Reading Strategies And Language World Picture Relationship In Foreign Language Acquisition
Reading skills are essential in foreign language acquisition. The study is aimed at exploring the relationships between reading strategies used by foreign language learners while reading a foreign language text and their language world picture. The population of the study consisted of 22 undergraduate students enrolled in the Bachelor of Education (BEd) program and majoring in teaching foreign languages. When learners have to deal with a new text written in an unknown language, they face the necessity to decipher and clarify the meaning of new words. They should be encouraged to scan the text for all possible context clues and preview the text structure before they start reading it. The research investigates how appropriate selection of reading strategies and knowledge of background cultural information help readers with the previous experience in learning foreign languages make inferences from the authentic text in an unknown foreign language. The results of the research indicate that even students with some experience in learning a foreign language need special training in acquiring reading strategies that enhance understanding of the text.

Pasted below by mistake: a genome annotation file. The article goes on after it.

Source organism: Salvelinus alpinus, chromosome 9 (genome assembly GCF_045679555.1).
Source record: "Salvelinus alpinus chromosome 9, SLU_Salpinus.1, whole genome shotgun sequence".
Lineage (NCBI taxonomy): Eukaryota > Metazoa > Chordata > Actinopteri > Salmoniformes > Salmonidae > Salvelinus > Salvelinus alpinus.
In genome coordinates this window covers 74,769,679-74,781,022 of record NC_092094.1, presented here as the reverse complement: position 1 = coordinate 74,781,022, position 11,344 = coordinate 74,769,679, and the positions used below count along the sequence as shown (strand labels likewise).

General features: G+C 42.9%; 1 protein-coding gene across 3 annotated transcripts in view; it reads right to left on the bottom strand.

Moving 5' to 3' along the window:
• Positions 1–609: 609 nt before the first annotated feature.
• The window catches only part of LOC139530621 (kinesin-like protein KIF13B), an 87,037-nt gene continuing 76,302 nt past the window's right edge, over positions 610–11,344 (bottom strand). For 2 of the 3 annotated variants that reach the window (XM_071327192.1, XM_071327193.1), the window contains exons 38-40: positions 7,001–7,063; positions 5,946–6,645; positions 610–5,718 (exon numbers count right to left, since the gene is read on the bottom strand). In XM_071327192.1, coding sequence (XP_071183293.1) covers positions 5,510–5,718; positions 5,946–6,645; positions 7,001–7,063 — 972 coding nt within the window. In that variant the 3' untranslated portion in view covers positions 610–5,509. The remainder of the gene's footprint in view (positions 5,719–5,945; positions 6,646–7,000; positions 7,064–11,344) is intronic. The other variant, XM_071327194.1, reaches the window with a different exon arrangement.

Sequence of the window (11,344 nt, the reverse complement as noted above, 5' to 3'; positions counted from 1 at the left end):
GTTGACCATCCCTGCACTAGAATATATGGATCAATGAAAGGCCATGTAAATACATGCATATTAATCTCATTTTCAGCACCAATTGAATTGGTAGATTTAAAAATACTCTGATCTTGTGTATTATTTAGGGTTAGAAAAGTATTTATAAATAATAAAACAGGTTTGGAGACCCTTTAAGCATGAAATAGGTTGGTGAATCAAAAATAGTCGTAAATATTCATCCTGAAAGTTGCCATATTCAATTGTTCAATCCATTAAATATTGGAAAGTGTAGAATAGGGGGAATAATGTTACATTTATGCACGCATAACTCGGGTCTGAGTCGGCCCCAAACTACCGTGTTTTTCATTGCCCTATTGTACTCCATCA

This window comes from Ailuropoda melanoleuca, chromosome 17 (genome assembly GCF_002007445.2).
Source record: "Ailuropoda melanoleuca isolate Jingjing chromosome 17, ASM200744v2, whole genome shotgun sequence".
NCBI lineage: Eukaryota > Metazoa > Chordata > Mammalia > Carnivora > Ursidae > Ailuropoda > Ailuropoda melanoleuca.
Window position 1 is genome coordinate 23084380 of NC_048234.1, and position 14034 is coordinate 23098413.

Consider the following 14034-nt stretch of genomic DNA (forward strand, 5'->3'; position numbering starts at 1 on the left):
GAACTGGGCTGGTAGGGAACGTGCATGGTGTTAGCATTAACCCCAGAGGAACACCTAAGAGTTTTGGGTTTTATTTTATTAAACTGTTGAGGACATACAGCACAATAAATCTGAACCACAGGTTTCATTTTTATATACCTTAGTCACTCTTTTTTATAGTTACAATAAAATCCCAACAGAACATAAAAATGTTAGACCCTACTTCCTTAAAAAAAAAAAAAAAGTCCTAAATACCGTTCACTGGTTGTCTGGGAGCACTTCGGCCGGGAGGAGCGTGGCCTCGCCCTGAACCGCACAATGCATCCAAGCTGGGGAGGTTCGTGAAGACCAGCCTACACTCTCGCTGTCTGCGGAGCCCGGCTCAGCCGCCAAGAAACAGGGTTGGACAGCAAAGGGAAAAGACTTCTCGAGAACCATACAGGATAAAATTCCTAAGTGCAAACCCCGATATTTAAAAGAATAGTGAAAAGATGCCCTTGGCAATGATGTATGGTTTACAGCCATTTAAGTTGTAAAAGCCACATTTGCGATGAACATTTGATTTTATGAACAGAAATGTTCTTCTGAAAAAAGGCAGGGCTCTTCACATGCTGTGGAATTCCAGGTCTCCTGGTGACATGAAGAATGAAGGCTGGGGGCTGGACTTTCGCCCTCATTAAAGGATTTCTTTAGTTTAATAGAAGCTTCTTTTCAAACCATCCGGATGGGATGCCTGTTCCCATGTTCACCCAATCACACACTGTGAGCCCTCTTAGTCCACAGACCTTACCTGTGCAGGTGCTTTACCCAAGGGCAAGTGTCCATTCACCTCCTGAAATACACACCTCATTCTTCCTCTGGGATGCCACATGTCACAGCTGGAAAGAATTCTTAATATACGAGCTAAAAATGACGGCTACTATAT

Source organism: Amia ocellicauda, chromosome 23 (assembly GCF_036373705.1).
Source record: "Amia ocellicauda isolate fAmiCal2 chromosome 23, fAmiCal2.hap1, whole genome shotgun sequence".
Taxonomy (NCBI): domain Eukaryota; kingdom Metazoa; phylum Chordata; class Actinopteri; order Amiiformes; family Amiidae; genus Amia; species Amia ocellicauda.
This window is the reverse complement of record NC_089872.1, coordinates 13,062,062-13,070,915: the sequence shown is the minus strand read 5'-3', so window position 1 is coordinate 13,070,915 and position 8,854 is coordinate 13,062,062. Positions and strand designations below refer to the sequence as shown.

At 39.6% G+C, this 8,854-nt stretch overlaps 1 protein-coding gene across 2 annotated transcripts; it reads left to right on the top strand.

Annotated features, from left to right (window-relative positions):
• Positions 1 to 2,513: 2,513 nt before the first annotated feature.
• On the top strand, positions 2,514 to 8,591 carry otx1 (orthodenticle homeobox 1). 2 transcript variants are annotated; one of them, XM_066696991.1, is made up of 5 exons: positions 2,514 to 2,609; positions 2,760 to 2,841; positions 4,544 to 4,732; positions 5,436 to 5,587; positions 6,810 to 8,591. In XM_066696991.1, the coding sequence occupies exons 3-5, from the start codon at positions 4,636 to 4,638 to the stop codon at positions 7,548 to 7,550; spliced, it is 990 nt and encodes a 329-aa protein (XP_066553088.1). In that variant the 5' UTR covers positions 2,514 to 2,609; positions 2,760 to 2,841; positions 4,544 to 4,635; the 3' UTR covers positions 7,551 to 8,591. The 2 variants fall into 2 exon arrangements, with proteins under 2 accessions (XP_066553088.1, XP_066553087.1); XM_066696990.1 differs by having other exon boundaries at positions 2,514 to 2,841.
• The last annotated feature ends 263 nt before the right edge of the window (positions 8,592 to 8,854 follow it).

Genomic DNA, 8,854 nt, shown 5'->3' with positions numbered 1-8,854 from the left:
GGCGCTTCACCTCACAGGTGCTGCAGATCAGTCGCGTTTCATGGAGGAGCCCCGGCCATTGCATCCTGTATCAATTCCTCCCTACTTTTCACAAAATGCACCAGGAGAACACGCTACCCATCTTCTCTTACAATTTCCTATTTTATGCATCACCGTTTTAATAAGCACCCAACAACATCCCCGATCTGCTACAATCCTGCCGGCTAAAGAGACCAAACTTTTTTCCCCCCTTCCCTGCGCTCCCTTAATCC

Keywords: Background cultural knowledgeforeign language acquisitionlanguage world picturereading skillsreading strategies
The issue of the interaction of language and culture has always interested the practitioners teaching a foreign language and the linguists who study the language beyond the forms of expression but try to analyze the correlation between national cultural codes and language world picture. In modern paradigm of linguistic research ‘one of the priority issues is studying a ratio of language, culture and thinking and various methods of reflecting reality in this or that ethnos’ (Kozlova, 2017, p. 1).